Logically, nothing should exist.

Discuss philosophical questions regarding theism (and atheism), and discuss religion as it relates to philosophy. This includes any philosophical discussions that happen to be about god, gods, or a 'higher power' or the belief of them. This also generally includes philosophical topics about organized or ritualistic mysticism or about organized, common or ritualistic beliefs in the existence of supernatural phenomenon.
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Neopolitan
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Re: Logically, nothing should exist.

Post by Neopolitan » January 5th, 2015, 5:38 am

I would have preferred to have added this to my last post, but what the heck ...

I had some time to tot up the figures in my head and came to the conclusion that, each year, our heads travel more than a kilometre than our feet (assuming an average height difference between head and feet of 50cm - which is quite conservative).
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Re: Logically, nothing should exist.

Post by Misty » January 5th, 2015, 6:10 am

Neopolitan wrote:I would have preferred to have added this to my last post, but what the heck ...

I had some time to tot up the figures in my head and came to the conclusion that, each year, our heads travel more than a kilometre than our feet (assuming an average height difference between head and feet of 50cm - which is quite conservative).
How far do our arms travel per year? Our thoughts probably would win the what travels the furthest race.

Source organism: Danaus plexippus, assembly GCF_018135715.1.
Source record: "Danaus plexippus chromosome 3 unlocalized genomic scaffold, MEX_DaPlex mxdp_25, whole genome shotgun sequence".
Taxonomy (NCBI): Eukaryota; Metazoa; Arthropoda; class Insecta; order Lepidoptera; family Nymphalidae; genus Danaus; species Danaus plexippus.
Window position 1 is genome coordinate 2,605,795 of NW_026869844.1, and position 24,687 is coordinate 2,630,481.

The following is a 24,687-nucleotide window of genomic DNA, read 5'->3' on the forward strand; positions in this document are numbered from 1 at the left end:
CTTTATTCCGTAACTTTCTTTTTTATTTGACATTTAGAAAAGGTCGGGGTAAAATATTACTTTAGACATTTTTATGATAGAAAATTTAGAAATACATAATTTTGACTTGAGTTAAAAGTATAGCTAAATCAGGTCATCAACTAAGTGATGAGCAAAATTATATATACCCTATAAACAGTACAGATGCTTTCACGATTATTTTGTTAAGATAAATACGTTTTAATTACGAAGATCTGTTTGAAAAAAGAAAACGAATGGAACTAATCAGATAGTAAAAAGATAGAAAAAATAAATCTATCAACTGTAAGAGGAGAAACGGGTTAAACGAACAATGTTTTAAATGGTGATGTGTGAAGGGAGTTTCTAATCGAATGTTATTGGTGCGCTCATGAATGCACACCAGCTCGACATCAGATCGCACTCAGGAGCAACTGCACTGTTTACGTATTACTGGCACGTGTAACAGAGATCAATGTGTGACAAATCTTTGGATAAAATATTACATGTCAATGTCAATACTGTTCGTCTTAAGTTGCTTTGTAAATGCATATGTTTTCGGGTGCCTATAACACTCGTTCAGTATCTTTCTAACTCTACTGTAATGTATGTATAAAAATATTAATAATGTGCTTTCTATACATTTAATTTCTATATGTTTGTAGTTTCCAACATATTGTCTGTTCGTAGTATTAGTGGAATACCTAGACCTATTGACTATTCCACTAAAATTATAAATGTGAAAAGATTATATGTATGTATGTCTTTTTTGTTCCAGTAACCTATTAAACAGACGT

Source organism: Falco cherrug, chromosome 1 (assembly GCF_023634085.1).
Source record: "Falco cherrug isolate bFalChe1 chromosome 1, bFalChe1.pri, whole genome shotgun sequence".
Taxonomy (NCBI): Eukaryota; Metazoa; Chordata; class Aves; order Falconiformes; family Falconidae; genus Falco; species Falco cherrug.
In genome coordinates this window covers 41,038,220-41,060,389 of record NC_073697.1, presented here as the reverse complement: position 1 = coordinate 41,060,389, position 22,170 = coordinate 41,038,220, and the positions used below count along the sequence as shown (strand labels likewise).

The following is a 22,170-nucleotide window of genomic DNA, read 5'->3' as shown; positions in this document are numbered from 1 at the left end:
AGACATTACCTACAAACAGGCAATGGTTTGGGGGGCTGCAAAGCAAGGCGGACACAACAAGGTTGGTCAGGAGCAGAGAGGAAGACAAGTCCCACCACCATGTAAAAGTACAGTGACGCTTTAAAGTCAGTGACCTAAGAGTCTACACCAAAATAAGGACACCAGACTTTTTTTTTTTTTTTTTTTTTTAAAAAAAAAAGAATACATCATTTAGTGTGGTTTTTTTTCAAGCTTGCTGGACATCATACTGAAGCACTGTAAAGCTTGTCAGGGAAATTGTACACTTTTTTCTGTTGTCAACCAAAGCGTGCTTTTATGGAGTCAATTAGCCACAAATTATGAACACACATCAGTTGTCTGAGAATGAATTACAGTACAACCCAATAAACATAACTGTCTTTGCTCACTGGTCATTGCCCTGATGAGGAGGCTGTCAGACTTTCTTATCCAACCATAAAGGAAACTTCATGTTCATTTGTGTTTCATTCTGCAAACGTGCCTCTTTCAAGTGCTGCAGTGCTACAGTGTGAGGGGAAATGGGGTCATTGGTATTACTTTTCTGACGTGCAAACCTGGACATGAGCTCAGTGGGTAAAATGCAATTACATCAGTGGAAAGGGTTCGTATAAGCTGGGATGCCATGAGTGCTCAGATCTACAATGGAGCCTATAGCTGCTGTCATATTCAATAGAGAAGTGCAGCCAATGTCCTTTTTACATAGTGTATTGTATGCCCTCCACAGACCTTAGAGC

Things are not always as they appear; it's a matter of perception.

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Re: Logically, nothing should exist.

Post by Obvious Leo » January 5th, 2015, 6:23 am

Misty wrote: Our thoughts probably would win the what travels the furthest race.
The furthest and the quickest I would hazard. MRI imagery shows that thoughts travel amazingly quickly through the neural network. Not to mention lots of them at once.

Regards Leo

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Re: Logically, nothing should exist.

Post by Neopolitan » January 5th, 2015, 11:45 am

Misty wrote:
neopolitan wrote:I would have preferred to have added this to my last post, but what the heck ...

I had some time to tot up the figures in my head and came to the conclusion that, each year, our heads travel more than a kilometre than our feet (assuming an average height difference between head and feet of 50cm - which is quite conservative).
How far do our arms travel per year? Our thoughts probably would win the what travels the furthest race.
Well, there is the problem of sampling (equivalent to how deeply we zoom in on a coastline). If we sample once every day, and maintain the assumptions, the head will have travelled more than the feet - so long as we accept that the Earth is rotating. If we sample every second, the feet will have moved more (back and forth as well as the rotation) and the hands will likely have travelled more than the head as well (waving all over the place). I don't really think that we can count "thoughts" since they don't really travel at all - silly mistake there Leo, you've stepped outside your paradigm even by suggesting that neural impulses travel. However, if we were to allowed to sample a blood cell every millisecond then of course the blood cell will have travelled further than our heads, hands and feet (travelling all around the body which is itself on the surface of a planet that is rotating).